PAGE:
It is a warm day in October, the sun laying slantways across the new paths and ancient monuments of Glasnevin cemetery. The wind is tossing the dark branches of the close-cropped yews, and scattering bright leaves from the many trees which overhang graves both old and new. My friend Maria and I have just finished the guided tour and have drifted off alone – deep into the old and mostly unrestored heart of the graveyard. We walk for quite some time, wandering happily among the leaning stones, the graceful statues, the ornate vaults. We read the many inscriptions. Some are clear and sharp as the day they were carved, some so faded and worn as to be nothing but shallow undulations on the weather pocked stone. We laugh at how self important some of the tombs are, we wonder how long it took for folks to stop laying flowers at them. We stop at one particularly frothy marble concoction and wonder if the nameless bones beneath are miffed that they have been forgotten.
There is something, I don’t know what, that makes us pause then, and in that pause the vastness of this place makes itself known. We stop chatting, suddenly aware of how quiet it is, of how distant the sound of traffic has become. Over one million people are buried here. When the guide said this, it was easy enough to digest. Now, standing on a relatively clear grassy patch, listening to the wind murmur and the birds make merry in the last of the summer’s sunshine, we are aware of it as fact. Gravestones jostle each other as far as the eye can see; shoulder to shoulder in chaotic tumbling rows they march away in all directions to the edges of a hazy horizon. We stand amidst the bones of over a million dead.
Maria and I say nothing for a long moment – this is rare for us, we have been friends for over thirty years, we are rarely silent in each other’s company.
We have been discussing our children: her boys are in primary school, mine in college and facing the leaving cert, poised on the brink of flight. We’ve confessed to being amazed by these things, and by the two women we see when our teenage selves look in the mirror. We have been laughing at our stiff knees and new-found love of dahlias ( hitherto regarded as ‘granny’ flowers) We have been joking about the relentless march of time.
Maria’s grandfather was a gravedigger here. His father was a gravedigger before him. The guide had some cheery stories to tell about the gravediggers; about their fondness for leaving anniversary pints on Brendan Behan’s grave, about their merry relationship with the The Gravediggers Pub. We all chuckled.
‘It’s a strange reminder of your own mortality, isn’t it?’ Maria says now. ‘Digging graves in the place where someday, somebody else will be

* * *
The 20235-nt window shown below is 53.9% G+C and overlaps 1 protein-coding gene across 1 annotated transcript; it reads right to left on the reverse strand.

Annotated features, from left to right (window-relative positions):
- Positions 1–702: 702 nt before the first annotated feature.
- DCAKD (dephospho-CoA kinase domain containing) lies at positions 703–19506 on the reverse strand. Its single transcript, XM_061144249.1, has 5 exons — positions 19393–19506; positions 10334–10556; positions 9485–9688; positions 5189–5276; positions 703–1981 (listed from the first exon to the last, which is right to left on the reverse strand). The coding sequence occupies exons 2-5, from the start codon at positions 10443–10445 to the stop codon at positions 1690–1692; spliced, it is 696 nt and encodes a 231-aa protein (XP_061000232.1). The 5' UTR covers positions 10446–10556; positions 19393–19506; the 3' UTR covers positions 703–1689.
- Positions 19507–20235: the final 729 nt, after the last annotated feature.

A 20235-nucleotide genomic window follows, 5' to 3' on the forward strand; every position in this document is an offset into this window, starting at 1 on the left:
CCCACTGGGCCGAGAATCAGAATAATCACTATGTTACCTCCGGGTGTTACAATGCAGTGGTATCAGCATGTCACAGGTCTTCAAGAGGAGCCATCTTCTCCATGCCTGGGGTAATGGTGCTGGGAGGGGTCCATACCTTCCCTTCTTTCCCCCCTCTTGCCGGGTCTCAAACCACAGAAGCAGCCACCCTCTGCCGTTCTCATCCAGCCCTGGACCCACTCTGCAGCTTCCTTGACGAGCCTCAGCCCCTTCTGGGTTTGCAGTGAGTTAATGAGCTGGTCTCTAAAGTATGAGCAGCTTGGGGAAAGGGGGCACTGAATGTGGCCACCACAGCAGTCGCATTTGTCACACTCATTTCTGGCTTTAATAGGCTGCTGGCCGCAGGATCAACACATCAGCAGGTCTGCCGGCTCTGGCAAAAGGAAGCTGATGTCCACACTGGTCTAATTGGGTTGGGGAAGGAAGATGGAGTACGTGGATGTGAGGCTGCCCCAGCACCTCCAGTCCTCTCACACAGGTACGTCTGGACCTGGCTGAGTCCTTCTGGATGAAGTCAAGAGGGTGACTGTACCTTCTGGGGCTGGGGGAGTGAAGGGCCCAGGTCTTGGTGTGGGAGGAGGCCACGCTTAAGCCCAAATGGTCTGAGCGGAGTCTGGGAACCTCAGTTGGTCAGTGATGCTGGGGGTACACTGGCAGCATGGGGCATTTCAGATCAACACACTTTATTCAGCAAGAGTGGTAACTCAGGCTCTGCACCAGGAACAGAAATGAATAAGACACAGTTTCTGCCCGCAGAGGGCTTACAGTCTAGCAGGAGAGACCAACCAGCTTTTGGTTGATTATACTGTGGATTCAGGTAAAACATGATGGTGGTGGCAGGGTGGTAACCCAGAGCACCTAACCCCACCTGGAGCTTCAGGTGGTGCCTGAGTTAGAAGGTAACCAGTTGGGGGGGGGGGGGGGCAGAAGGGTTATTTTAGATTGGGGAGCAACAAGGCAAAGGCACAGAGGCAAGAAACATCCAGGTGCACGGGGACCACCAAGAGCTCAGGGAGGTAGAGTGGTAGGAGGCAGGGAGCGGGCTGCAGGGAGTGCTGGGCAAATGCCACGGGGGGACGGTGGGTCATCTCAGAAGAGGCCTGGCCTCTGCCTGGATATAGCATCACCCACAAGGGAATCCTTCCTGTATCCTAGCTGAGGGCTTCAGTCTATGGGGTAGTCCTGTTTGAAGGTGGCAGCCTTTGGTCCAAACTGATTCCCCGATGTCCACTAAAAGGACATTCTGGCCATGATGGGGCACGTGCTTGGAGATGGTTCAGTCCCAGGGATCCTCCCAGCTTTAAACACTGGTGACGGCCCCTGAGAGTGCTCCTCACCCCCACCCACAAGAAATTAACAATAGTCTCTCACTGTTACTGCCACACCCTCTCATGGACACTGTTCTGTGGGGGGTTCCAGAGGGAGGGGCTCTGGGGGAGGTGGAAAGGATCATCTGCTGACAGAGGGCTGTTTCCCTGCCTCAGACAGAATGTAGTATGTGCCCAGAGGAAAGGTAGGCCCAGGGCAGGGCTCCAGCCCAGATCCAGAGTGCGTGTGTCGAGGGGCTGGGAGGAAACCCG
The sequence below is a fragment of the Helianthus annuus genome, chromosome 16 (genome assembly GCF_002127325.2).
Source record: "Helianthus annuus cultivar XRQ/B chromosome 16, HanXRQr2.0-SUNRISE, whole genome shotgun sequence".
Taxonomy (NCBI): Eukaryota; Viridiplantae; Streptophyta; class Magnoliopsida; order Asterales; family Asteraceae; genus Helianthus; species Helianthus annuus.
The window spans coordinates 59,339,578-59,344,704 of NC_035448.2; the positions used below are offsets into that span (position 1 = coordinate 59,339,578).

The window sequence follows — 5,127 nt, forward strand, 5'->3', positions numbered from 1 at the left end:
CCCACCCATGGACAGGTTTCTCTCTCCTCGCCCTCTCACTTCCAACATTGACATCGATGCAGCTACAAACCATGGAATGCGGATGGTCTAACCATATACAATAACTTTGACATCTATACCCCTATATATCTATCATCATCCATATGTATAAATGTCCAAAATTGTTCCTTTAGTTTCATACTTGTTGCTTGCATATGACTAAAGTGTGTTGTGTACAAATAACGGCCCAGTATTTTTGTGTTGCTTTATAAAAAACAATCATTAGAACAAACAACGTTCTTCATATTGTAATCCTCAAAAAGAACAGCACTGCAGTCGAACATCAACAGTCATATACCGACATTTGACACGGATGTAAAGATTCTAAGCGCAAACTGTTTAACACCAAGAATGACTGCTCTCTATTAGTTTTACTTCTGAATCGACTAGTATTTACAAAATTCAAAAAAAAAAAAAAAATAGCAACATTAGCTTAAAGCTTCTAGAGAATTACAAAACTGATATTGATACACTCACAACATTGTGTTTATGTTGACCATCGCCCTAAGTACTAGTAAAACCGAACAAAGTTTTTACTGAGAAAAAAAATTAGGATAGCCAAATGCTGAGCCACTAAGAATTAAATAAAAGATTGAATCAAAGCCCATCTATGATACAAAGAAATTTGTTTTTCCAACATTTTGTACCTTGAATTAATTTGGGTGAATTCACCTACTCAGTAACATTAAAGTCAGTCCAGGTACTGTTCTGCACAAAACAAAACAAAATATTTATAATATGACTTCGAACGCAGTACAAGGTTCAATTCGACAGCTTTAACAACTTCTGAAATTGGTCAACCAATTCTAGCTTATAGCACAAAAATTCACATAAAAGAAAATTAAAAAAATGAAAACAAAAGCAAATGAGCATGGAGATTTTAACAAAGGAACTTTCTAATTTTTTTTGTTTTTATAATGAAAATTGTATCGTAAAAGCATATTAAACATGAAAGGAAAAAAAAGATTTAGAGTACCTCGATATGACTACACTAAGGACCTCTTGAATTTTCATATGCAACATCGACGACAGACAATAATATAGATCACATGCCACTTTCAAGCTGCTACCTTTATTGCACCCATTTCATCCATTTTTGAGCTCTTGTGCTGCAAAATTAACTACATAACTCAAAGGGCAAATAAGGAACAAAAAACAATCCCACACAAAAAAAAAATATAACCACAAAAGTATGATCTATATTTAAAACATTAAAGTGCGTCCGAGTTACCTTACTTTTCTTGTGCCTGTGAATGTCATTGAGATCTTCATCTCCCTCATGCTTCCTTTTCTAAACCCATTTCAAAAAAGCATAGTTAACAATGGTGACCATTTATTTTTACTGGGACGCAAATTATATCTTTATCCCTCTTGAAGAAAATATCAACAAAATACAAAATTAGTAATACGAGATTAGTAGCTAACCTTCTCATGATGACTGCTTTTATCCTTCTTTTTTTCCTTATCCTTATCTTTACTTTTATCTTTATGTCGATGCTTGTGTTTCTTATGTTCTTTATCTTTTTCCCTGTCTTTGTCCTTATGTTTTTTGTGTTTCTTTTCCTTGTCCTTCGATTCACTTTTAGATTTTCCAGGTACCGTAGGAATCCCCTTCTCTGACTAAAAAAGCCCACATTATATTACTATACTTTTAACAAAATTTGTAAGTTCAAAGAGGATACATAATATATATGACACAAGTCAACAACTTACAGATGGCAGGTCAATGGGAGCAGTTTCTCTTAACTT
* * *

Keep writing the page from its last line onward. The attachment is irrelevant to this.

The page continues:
‘They say we’re the only animals who are aware of our own mortality.’
We are no strangers to death, she having lost her much loved brother at too young an age, my father living as he is under the ticking shadow of the cancer we know he shall not beat. I think of my Dad, that voluble, intelligent, handy little man. We are great friends. I love him dearly. He’s someone who knows what it is to seize the day. He’s someone who has truly lived.
I’m not talking about extreme sports type living, or leaving your spouse and kids to backpack the Himalayas type living. I’m talking about small moments that have made big memories. Like dragging two small kids out of bed in the middle of the night and driving them to the beach so they can watch a lightening storm come in across the sea, or taking the same kids, now teens, fishing in a stream out the back of some railway tracks and discovering Kingfishers and fox cubs in the heart of a city where most folks wouldn’t believe they existed.
Maria and I begin walking again. We descend steps and walk passageways lined with crypts. It is not long before we are laughing and sticking our cameras into broken sarcophagus lids, taking flash photographs. We hope for skulls, but find only startled beer cans and plastic bottles.
We walk back in search of tea and cake, and I think of my Dad again. Of how he greets each day with joy. Of how, even now, after the cancer and the painkillers would have turn most of us to stone, he is still the kind of man who can look up and say, wow, isn’t that a beautiful sky. His is a uniquely human heroism, a uniquely human heroism of grace. It is not to be forgotten.
An edited version of this article appeared in You Magazine, Sat 13th Nov 2010.